One of the challenges in this new relationship is explaining to our councils (both the professionals and the non-Sea Scout volunteers) what this whole partnership is about. The December newsletter for District Executives included a link to this 8-minute video that tries to explain the essence. If you need to make a similar presentation at a roundtable or whatever, you’re welcome to use or adapt the slides and the talking points for your purposes.

And finally, several of you have asked me where to get those navy blue shirts (featured in the last Commodore’s Corner) with both our logo and the Auxiliary logo on the back. We are working with the merchandising folks in the Auxiliary Association to make some things like that available and I expect you’ll see some of them appear soon. If there’s anything you’d like to see available, let me know and I’ll pass it along to that team. I’ve asked for a Coast Guard orange wicking t-shirt with the Auxiliary logo on one sleeve and ours on the other (so that they’re still visible with a life jacket on) but I don’t know if I’ll get that or not. We’ll see!

Sam Houston Area Council Change of Watch
photo by Neal Farmer

Dan Wilson
I had the honor this week to preside over the Change of Watch ceremony for Sam Houston Area Council. Dan Wilson, who has served as SHAC Commodore for 25 years, is retiring from that role. Dan has been a friend and mentor to many, including myself, and Sea Scouting has benefited enormously from his direct and indirect influence – among other things, he has been instrumental in spreading SEAL and Seabadge around the country. We recognized his service at the Change of Watch ceremony by awarding him the National Sea Scout Leadership Award. I will miss everything about him but the duck call! But I do hope he’ll continue to show up and to be involved. Meanwhile, he has left SHAC in the capable hands of Tony Scharp, who has big shoes to fill but who I believe will be a great Commodore.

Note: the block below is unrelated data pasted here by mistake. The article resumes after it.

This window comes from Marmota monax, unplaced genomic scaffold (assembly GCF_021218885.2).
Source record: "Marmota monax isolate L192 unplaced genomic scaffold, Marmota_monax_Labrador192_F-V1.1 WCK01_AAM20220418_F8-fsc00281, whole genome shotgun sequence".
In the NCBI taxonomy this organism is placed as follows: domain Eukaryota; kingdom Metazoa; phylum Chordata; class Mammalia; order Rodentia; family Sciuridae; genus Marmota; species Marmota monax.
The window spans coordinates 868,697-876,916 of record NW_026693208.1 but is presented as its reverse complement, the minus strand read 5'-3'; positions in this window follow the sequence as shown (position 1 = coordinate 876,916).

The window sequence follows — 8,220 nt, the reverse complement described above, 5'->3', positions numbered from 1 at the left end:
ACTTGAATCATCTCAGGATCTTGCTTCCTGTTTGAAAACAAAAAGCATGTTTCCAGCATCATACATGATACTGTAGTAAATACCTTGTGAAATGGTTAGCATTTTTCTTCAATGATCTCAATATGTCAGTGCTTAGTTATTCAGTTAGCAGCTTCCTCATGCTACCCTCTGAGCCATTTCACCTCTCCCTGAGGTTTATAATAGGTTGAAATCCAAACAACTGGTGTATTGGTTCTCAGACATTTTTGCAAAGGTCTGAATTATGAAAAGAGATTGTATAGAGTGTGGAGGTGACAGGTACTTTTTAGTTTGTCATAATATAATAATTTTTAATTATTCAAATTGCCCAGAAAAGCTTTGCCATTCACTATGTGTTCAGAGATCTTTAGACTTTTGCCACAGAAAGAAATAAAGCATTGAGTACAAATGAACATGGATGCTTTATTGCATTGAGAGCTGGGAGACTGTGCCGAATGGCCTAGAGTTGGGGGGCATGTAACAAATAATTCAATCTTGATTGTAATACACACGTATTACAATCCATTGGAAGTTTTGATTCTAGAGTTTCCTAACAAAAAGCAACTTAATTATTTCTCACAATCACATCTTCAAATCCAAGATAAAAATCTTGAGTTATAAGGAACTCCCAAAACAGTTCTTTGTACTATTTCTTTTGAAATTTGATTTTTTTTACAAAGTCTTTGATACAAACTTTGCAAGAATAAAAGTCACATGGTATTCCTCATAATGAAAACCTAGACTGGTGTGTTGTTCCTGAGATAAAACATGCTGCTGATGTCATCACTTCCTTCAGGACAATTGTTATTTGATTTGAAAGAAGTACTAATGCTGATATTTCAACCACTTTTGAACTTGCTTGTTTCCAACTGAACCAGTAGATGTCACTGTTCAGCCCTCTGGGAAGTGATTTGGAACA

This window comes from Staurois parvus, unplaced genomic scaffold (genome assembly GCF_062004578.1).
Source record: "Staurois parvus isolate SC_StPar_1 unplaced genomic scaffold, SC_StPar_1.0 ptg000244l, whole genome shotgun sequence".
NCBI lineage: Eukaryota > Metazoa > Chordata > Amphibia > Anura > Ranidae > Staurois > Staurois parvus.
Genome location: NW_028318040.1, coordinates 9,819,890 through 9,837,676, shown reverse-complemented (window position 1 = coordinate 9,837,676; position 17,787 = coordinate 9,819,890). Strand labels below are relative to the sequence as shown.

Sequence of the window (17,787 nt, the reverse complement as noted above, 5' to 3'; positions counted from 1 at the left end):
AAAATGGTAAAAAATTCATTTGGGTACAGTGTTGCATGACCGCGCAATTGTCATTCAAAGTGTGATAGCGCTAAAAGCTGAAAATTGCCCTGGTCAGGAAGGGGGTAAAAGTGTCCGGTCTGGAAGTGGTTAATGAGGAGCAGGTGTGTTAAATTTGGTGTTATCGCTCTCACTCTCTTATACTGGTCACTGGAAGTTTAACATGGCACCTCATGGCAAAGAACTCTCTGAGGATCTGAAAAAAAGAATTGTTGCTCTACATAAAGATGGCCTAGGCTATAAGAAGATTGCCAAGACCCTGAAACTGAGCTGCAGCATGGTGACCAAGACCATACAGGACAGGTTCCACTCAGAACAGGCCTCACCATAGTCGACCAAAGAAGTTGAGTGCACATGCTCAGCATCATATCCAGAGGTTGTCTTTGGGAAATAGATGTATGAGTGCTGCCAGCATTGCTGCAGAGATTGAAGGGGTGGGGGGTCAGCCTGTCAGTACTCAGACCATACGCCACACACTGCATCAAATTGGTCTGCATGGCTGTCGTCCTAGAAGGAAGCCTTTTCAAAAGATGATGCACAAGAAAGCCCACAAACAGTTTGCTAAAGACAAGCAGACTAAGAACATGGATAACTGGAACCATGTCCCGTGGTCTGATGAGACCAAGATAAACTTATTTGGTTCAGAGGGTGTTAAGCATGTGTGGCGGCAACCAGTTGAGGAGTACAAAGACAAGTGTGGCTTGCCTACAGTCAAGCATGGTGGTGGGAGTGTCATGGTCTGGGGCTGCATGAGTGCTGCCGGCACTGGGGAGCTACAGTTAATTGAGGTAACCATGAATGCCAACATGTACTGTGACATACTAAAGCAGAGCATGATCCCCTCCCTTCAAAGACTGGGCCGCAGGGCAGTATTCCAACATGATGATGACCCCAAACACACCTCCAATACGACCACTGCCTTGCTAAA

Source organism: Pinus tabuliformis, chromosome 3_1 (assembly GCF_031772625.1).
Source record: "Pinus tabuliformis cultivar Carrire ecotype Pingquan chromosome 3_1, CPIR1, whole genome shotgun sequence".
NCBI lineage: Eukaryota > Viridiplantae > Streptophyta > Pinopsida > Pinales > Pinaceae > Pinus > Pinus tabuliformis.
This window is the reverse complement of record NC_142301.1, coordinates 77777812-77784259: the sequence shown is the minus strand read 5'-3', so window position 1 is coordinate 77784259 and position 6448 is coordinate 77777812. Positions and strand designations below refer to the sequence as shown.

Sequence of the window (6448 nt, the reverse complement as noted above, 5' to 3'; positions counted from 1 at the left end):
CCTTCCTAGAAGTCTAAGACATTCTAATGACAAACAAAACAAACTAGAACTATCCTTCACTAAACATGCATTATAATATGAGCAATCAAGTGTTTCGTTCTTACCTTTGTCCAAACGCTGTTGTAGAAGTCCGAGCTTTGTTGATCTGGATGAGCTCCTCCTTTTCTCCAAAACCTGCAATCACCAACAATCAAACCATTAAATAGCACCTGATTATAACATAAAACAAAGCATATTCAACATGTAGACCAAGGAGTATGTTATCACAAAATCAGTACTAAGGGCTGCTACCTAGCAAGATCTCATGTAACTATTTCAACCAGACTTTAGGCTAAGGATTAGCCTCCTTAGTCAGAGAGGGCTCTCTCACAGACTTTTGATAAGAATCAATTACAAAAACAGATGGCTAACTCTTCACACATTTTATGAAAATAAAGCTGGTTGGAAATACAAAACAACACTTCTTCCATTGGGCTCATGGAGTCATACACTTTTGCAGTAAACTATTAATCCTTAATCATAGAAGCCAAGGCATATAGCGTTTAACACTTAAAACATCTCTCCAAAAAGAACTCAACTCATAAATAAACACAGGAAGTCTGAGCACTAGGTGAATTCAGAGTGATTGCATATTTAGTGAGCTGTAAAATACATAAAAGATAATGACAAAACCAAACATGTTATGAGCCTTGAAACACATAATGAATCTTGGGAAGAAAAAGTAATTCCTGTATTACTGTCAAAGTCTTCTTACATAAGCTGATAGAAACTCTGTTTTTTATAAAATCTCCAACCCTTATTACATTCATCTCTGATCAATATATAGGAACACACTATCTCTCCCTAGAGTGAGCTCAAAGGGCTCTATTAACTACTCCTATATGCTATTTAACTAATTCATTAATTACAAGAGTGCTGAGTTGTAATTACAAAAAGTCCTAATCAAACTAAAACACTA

Speaking of Council Commodores
We have tried really hard to increase the number of officially appointed Council Commodores across the country this year, with pretty good success. Out of 261 Councils, 74 have Council Commodores that we know about. That may not sound like much but it’s about double what we started the year with! If your Council doesn’t have a designated Commodore, consider trying to convince them to appoint one. Your Area Commodore can help. By the way, there is a myth floating around that a council can’t have a Commodore until there are 5 ships. That’s completely wrong – the national Standard Operating Procedures make it clear that a council with zero ships can appoint a Commodore – who then becomes the focal point for starting some ships. While it’s handy if the Commodore has some Sea Scout experience, that isn’t always possible. If it isn’t, consider someone who has been a commissioner – their knowledge of how to start and grow units is an important part of the role.

IOWLS on Lake Travis, Texas
photo by Dave Aronson

IOWLS